Late Ancient Christianity: Now in Paperback!
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MINNEAPOLIS (January 2, 2007) CHOICE: Current Reviews for Academic Libraries, a publication of the Association of College and Research Libraries, a division of the American Library Association, has chosen two titles from Fortress Press, Christian Origins and Late Ancient Christianity, for inclusion in their Outstanding Academic Titles list for 2006.
This prestigious list reflects the best in scholarly titles reviewed by Choice and brings with it the extraordinary recognition of the academic library community. Books are chosen for overall excellence in presentation and scholarship, importance relative to other literature in the field, distinction as a first treatment of a given subject in book or electronic form, originality or uniqueness of treatment, value to undergraduate students, and importance in building undergraduate library collections.
Irving E. Rockwood, editor & publisher of Choice, states, "These outstanding works were selected for their excellence in scholarship and presentation, the significance of their contribution to the field, and their value as important often the first treatment of their subject. Comprising just over 9 percent of the titles reviewed by Choice during the past year, and less than 3 percent of the more than 25,000 titles submitted to Choice during this same period, Outstanding Academic Titles are truly the 'best of the best.'"
—Mark U. Edwards, Jr.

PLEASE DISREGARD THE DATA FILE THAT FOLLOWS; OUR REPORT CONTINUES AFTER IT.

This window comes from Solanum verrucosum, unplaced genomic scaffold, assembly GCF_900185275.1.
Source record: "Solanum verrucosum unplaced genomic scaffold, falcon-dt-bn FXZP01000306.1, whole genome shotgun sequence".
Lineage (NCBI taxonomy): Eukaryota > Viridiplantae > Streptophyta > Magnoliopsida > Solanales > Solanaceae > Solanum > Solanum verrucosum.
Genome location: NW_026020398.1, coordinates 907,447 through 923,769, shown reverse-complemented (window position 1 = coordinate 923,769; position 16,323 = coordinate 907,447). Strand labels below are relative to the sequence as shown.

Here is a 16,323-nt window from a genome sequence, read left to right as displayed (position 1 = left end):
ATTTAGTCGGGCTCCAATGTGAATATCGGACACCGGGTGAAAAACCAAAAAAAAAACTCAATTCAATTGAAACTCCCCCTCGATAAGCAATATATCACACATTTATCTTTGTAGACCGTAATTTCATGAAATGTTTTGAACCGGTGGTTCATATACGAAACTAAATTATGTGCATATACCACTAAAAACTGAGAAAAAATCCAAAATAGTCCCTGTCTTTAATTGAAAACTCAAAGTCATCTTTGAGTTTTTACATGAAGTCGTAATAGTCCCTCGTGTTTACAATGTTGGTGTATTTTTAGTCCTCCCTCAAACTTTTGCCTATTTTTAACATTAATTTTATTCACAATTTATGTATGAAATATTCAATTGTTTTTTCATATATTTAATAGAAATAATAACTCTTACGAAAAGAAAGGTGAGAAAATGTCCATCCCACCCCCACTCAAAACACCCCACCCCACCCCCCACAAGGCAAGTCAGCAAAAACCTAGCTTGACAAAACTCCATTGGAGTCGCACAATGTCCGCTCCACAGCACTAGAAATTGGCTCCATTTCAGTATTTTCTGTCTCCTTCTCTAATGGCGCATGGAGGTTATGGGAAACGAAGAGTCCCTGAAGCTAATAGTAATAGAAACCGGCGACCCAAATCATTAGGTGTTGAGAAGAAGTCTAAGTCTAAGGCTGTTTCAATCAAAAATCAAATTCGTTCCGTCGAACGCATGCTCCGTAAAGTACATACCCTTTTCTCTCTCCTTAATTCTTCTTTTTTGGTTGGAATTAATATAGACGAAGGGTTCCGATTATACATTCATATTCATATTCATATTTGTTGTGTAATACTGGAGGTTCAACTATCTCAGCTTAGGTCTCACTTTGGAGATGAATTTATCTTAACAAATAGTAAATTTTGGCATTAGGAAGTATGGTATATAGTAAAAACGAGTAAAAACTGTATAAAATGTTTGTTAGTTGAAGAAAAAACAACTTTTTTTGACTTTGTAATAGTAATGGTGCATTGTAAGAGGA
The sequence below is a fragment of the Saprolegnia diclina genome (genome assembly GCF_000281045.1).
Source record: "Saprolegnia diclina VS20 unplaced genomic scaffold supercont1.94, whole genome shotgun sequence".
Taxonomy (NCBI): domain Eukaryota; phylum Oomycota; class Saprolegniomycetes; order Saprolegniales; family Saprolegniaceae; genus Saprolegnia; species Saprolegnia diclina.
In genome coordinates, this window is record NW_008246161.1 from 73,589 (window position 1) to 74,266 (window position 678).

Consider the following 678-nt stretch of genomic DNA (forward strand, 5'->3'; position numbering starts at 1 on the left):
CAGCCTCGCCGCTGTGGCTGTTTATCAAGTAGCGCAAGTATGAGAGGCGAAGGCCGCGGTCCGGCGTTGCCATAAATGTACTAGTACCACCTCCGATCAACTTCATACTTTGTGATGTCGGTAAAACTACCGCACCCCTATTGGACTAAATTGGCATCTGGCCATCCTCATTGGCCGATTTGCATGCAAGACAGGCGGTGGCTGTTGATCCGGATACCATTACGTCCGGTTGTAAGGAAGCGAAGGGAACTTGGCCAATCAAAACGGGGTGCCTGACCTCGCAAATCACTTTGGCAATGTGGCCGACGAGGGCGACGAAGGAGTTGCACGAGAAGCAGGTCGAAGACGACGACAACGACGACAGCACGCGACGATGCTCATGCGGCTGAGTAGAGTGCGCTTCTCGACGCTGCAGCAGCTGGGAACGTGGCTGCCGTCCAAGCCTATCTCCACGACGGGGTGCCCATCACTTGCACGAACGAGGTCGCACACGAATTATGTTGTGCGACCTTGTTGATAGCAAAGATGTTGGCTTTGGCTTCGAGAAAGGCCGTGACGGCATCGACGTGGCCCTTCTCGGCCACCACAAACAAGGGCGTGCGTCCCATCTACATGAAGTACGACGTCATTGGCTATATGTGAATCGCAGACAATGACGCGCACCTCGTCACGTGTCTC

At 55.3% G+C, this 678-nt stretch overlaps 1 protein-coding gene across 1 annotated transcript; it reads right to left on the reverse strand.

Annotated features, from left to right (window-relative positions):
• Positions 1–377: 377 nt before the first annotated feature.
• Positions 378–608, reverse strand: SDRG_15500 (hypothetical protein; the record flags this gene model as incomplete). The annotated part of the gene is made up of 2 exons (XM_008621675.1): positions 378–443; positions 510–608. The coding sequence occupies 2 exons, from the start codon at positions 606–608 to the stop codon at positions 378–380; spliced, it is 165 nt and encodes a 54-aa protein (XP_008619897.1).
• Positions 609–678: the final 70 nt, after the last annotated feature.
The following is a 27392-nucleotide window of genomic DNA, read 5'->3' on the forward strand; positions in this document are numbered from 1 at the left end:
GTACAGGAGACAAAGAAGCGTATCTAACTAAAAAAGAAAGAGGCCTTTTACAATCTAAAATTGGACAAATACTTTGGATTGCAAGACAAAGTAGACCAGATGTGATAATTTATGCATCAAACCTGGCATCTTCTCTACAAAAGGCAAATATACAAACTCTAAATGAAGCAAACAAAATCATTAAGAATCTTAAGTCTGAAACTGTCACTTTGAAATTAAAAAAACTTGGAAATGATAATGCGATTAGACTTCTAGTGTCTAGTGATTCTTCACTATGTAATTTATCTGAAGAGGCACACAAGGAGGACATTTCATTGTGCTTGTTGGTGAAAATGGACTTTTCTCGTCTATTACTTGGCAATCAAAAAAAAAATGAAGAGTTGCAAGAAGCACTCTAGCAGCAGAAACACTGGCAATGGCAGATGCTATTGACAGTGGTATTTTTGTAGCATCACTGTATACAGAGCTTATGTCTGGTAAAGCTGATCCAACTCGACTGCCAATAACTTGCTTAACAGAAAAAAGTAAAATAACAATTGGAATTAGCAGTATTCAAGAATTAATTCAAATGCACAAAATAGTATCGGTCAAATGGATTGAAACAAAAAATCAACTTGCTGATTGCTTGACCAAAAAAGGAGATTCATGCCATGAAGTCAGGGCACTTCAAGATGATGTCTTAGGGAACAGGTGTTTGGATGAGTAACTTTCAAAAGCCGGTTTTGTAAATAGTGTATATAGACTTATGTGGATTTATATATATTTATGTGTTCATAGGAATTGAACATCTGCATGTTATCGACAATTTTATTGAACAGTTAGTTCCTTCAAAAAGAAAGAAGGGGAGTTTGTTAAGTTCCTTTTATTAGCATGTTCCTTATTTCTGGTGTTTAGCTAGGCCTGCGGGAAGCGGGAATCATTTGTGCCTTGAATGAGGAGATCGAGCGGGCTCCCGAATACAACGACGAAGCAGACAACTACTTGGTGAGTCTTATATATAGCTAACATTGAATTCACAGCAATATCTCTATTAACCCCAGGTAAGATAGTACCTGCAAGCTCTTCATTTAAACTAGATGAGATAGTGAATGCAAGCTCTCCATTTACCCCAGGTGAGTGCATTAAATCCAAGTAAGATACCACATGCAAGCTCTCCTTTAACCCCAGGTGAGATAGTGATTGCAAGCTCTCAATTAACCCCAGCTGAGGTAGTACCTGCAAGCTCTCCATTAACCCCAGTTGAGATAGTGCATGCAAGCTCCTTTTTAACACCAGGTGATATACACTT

Harvard Divinity School
"Historians are supposed to be staid chroniclers of hardly changing stories. A People's History of Christianity will demonstrate that they need not be confined in these static roles. The concept of this 'people's history' represents a virtual revolution in the writing of Christian history, a change that means something dynamic, something that should draw the attention of many who do not think of themselves as likers of history.
"Here's why: this series of books, issuing from editors in whom I have great confidence and many of whose writers I know and respect, 'turns history upside down' and reveals what times and events were like for Christians—and sometimes their rivals and enemies—on the ground. Professional historians long neglected this 'up close' approach, evidently thinking that the basic folk did not merit attention. Add to that another reason for the failure to take them into account: it is harder to get at the stories and records of their lives.
"Now, thanks to a generation of historians with interests in ordinary (but really extraordinary) Christians in ages past, these people can be observed as seldom before. While they did not leave documents in the forms of formal creeds, confessions, or concordats, and while their names did not mean as much to cleric–chroniclers of old as did those of bishops, abbots, and emperors, we now have techniques to unearth scraps, snippets, letters, diaries, transactions, which, taken together and treated in expert hands, let us find how exciting their lives are, how misguided decisions were to talk about the elite few and neglect the faithful and faithless many.
"These stories may come up from the basement of church history, but news about their existence deserves to be shouted from the housetops."
—Martin E. Marty
University of Chicago Divinity School